2) Do not raise taxes now, since investing appropriately is hard (maybe impossible), and keeping taxes lower now should improve economic growth. When the time comes that you need the money, you just raise taxes on your larger economy.

If you're GM replace "taxes" with "premium on sales" or "decreased dividends."

Option 2) is preferred by legislators, who might get kicked out of office if they raised taxes now. The problem with it is the raising taxes at the end. It's likely that the people who benefited from the services and low taxes are not the same cohort of people who will be paying. They may have left the state, or be dead. It may be impossible to credibly raise enough money without destabilizing the local economy. After all, the people who face the higher taxes can just leave your jurisdiction. As GM illustrates, the assumption that you will have more money coming in when you need it might not materialize. CA probably could raise $500B in revenue when it needs it, but it's not like it's going to be able to do that without impact on the well-being of the state.
posted by a robot made out of meat at 1:19 PM on October 3, 2011 [3 favorites]


This is what happens when you make it impossible to raise revenues by raising tax rates. Your government finances go to hell. Just what Grover et al. planned.
posted by Mental Wimp at 1:20 PM on October 3, 2011


one of the bigees in the online blogs of union bashing
sample:
http://globaleconomicanalysis.blogspot.com/2011/09/unions-sue-new-jersey-governor-christie.html
posted by robbyrobs at 1:23 PM on October 3, 2011


It's like Willie Sutton said. He robs banks because that's where the money is.
posted by dances_with_sneetches at 1:27 PM on October 3, 2011


AB109, a response to this court order, came into effect Oct 1st, 2011 and starts sending many prisoners to county facilities instead of prisons.

The Legislature claims, in the new Penal Code Section 17.5, subdivision (b) that, "[t]he provisions of this act are not intended to alleviate state prison overcrowding." Technically, they might be right in that AB109 passed on April 11, 2009, while the decision in Brown v. Plata (May 23, 2011) __ U.S. __, 131 S.Ct. 1910, 179 L.Ed.2d 969 came a little later.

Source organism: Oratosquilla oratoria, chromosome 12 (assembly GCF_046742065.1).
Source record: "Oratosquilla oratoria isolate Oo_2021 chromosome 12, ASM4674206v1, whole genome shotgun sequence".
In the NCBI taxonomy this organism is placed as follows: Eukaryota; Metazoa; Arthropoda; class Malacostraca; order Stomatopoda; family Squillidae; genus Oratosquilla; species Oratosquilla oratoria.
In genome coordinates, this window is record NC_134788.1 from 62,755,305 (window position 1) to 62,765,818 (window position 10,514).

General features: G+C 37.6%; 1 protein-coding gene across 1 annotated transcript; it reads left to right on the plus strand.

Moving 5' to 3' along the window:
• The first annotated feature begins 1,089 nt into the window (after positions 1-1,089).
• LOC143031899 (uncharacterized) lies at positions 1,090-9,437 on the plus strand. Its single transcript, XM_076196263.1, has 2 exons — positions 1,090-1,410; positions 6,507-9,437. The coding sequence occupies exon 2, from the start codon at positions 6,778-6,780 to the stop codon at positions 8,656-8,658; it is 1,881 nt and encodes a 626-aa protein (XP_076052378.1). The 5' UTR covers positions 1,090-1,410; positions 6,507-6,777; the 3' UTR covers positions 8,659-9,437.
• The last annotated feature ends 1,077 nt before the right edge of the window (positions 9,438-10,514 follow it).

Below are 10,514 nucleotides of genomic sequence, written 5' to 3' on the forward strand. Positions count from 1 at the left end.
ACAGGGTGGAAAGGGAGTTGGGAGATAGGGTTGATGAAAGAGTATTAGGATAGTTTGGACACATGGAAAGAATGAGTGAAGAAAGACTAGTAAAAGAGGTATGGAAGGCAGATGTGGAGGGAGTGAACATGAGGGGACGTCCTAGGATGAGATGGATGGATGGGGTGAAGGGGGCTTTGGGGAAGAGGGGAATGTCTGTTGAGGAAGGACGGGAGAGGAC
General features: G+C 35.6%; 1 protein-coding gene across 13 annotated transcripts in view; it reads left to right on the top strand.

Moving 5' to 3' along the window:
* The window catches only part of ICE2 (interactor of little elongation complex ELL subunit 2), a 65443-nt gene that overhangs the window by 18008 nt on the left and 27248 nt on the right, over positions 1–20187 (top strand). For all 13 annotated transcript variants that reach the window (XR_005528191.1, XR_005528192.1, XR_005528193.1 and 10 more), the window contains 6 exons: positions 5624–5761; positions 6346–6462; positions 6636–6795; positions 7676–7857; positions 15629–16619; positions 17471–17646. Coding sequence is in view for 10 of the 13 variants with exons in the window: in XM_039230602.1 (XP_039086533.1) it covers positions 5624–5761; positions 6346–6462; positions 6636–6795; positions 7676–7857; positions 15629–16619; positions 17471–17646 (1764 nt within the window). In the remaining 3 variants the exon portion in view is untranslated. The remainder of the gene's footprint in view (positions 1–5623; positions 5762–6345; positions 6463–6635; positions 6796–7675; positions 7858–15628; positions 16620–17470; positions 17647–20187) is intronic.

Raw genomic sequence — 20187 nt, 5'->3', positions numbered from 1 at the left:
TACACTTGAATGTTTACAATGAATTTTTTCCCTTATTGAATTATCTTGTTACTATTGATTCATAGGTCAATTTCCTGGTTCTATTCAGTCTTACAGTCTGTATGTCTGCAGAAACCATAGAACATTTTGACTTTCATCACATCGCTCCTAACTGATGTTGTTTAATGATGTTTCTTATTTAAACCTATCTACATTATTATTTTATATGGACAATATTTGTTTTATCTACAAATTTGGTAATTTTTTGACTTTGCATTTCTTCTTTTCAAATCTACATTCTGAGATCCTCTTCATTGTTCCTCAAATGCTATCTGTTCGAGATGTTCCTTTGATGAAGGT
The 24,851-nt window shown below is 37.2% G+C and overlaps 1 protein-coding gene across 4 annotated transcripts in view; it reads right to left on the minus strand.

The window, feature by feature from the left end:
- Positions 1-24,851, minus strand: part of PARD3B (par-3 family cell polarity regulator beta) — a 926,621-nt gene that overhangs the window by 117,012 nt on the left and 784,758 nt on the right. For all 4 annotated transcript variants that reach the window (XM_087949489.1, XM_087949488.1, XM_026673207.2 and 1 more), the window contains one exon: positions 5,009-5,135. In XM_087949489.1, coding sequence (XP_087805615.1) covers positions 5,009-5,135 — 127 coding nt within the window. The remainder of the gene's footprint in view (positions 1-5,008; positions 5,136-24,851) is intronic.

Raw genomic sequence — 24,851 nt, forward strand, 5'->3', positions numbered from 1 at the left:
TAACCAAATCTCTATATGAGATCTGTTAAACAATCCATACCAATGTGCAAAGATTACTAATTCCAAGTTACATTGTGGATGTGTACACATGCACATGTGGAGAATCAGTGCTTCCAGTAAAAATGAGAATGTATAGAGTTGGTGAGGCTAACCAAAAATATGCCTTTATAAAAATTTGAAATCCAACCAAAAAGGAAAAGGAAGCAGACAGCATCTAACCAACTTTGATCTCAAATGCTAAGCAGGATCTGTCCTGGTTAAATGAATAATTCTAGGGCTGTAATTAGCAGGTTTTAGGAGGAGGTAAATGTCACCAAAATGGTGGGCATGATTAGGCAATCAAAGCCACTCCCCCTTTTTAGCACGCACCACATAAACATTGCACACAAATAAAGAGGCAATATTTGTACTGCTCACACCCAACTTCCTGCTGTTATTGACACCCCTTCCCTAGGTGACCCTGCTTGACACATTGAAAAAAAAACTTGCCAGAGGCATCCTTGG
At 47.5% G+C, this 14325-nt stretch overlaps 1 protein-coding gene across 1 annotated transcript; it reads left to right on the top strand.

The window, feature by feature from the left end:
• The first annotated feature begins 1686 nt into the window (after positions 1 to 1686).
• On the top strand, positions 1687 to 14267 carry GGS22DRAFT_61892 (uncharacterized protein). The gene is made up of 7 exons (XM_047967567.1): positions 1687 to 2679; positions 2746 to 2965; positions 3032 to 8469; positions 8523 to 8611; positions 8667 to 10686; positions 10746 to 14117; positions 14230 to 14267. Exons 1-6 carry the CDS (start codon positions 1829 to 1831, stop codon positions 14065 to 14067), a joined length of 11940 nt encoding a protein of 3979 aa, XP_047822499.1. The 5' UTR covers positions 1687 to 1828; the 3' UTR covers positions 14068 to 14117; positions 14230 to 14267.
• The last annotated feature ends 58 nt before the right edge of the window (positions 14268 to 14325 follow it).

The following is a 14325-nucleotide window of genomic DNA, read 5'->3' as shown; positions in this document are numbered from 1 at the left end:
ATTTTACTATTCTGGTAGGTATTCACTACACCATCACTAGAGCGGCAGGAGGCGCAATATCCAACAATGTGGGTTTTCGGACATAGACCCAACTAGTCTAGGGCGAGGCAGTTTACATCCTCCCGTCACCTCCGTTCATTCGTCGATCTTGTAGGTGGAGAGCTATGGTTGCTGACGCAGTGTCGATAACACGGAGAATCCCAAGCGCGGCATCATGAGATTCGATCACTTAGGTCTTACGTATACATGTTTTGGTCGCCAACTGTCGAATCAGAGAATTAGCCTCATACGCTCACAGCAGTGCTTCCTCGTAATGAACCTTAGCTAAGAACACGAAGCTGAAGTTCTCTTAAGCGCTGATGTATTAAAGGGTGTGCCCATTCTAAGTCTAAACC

posted by Hylas at 1:58 PM on October 3, 2011


I sit on one of my city's citizen advisory committees and was in a briefing about the 2012 budget a few months ago.* (For the city council's finance committee, IIRC.) Wow that was grim. Although as Bond Girl (!) says, "it would be difficult to argue that financial trouble catches officials off guard." The city manager (?) had a great deal of information, including being able to talk quite clearly about what options the city had for the next few years. FWIW, employee health insurance seems to be a huge issue. I think my marginalia on my copy of the agenda include "single payer now goddamn it."

And I don't know why nobody ever seems to mention Baumol's Cost Disease** in conversations about public employees.
In a range of businesses, such as the car manufacturing sector and the retail sector, workers are continually getting more productive due to technological innovations to their tools and equipment. In contrast, in some labor-intensive sectors that rely heavily on human interaction or activities, such as nursing, education, or the performing arts there is little or no growth in productivity over time. As with the string quartet example, it takes nurses the same amount of time to change a bandage, or college professors the same amount of time to mark an essay, in 2006 as it did in 1966.
It's telling IMHO that he ends the essay with musings by a firefighter on -- essentially -- trying to increase productivity.

* It was particularly disheartening after being in a prior meeting where the committee members were in agreement that many of our sidewalks are in dire shape. And really, the only reason we can add any at all is a specific tax voted in probably 10 years ago.

** Which I learned about from Confessions of a Community College Dean.

posted by epersonae at 2:11 PM on October 3, 2011 [3 favorites]


In California, it's not just conservatives that are for pension reform.
posted by gyc at 2:36 PM on October 3, 2011


And why in the name of holy would you do something as stupid as try to pay for everyone's retirement right now?

You could always go for option 3) Find a way to renege on the pension benefits you agreed to in the past while claiming financial hardship. Which is what "fixing" the pensions is all about.